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CHICAGO WHITE SOX
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Signed OF-L Melky Cabrera to a three-year contract worth $42 million. [12/13]

There was once a time when Melky Cabrera was considered one of the worst regulars in baseball. From 2006-2010 he averaged 142 games played and posted a slash line of .267/.329/.380, good for an OPS+ of 86, while playing average, at best, defense in center and left field.

In 2011, Cabrera joined the Kansas City Royals and everyone scoffed, “Haha, silly Dayton Moore signed the worst regular player in baseball! He must miss Yuniesky Betancourt!" Cabrera went on to slash .305/.339/.470, but many still weren’t believers. It wasn’t an outrageous suggestion, but most leaned to a lucky season, rather than a young player making adjustments, figuring some things out, and really coming into his own.

Right on cue, the always battered Brian Sabean acquired Cabrera and once again people mocked, “Oh Sabean, he lucked into one World Series and now he’s giving up a good young pitcher in Jonathan Sanchez after Melky comes off a career year. Tsk tsk.”

Of course, Cabrera came out and appeared to really win over all the remaining critics in 2012, putting up an impressive 157 OPS+ in 113 games, before being suspended in one of the more bizarre attempted PED cover-ups in recent memory. Cabrera’s star had fallen, the Giants wanted nothing to do with him, yet he somehow still snagged a two-year, $16 million deal with the Blue Jays in the following offseason (don’t do drugs, kids).

He struggled through 88 games in 2013, but bounced back in 2014, delivering an .808 OPS with 35 doubles and 16 home runs. Whether you cared about his previous PED incident or not, whether you believe he is currently clean or not, the fact is, when he’s been on the field of late, he’s been quite productive. From 2011, when things seemed to click for Cabrera, through 2014, he’s delivered a 124 OPS+. During that span, he’s tied with Shin-Soo Choo (who signed with Texas last offseason for seven years and $130 million); just ahead of him, each with a 125 OPS+, are recent Red Sox signees Pablo Sandoval and Hanley Ramirez (who signed for five years, $95 million and four years, $88 million, respectively).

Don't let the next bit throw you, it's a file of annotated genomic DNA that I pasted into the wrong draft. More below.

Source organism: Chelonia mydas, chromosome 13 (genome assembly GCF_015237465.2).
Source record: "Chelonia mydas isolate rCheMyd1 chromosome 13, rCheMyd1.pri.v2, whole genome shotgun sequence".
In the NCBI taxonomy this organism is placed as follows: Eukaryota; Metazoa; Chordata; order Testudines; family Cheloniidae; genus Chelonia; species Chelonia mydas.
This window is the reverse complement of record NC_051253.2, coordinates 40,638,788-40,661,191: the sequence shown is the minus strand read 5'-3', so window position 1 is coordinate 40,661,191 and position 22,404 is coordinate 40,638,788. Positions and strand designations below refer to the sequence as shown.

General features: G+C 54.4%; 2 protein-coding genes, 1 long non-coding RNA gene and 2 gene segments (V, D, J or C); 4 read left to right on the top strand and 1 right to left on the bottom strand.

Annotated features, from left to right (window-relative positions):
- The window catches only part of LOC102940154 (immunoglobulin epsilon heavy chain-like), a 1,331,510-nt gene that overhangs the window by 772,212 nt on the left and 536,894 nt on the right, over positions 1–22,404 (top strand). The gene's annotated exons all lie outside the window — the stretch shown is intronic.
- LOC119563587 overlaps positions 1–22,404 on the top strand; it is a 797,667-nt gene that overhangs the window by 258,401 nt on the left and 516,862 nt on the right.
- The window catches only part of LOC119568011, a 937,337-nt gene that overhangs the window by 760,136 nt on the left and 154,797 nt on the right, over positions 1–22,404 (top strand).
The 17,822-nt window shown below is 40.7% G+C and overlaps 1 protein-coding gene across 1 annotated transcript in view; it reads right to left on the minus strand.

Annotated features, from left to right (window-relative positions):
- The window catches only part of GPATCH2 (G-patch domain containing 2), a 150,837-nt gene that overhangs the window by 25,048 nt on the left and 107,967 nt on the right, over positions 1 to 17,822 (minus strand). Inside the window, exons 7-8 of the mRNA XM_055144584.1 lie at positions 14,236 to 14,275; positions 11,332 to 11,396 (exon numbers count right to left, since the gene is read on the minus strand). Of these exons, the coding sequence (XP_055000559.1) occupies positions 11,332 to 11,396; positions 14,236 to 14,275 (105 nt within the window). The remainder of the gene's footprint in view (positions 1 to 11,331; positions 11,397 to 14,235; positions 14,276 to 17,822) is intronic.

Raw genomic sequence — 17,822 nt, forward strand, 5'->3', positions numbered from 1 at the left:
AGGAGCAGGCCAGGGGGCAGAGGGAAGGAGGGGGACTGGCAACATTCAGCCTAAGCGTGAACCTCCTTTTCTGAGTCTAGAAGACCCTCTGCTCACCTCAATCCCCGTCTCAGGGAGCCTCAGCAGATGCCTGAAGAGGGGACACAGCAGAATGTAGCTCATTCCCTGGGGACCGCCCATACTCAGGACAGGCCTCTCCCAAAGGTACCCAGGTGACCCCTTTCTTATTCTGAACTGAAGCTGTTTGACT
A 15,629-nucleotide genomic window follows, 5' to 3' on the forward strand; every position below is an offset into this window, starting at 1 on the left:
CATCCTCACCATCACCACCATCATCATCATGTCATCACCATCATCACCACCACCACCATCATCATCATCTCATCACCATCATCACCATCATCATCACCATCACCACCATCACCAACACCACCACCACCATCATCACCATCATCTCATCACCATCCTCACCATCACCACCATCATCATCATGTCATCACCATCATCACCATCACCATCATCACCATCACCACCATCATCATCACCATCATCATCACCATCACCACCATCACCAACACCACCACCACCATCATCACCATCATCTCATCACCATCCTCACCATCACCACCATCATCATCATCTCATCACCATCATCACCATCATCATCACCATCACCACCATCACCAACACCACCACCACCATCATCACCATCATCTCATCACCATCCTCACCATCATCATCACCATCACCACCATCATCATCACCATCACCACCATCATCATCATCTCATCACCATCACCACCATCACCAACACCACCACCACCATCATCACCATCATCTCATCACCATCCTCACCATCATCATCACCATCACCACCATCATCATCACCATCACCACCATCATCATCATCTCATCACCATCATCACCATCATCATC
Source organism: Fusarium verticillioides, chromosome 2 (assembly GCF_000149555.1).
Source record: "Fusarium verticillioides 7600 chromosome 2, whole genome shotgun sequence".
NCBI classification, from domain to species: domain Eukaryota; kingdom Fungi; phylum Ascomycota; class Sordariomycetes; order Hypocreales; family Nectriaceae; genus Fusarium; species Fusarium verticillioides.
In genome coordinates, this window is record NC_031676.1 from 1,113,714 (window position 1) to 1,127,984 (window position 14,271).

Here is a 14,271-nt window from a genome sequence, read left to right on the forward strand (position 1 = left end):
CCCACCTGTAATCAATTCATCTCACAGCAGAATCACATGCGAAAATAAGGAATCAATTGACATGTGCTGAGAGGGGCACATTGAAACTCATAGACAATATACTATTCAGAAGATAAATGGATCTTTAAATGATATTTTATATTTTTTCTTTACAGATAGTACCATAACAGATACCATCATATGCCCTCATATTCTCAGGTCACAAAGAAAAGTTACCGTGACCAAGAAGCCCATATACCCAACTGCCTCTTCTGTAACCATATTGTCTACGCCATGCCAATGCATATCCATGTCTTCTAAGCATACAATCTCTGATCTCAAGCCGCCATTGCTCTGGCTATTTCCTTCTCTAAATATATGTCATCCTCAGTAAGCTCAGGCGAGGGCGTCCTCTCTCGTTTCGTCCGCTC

When looking at those deals, it’s hard to see the Melk-Man’s three-year, $42 million deal as an overpay for the White Sox, and the fact that he didn’t require a fourth year makes it all the more palatable. Of course, Cabrera still has some warts. He’s not strong defensively, his monster 2012 was driven by a .379 BABIP (which he hasn’t shown to be repeatable), and his 7 percent career walk rate is a tick below average, making him more batting average and power reliant.

But even with those negatives, it’s clear that the White Sox have significantly improved themselves in left field. Since becoming a regular in 2012, Dayan Viciedo's offense has stagnated at around a .255 True Average, below-average even if he weren't a corner outfielder. Furthermore, after watching Viciedo patrol left, you'll think Cabrera is a Gold Glover in the making. Cabrera actually walks at a higher rate than Viciedo and strikes out significantly less. In fact, though it didn’t result in a lot of walks, Cabrera’s plate discipline has been quite impressive, especially in 2014. He struck out in a microscopic 11 percent of his plate appearances, swung at just 46 percent of the pitches he saw, while posting a very strong 88 percent contact rate.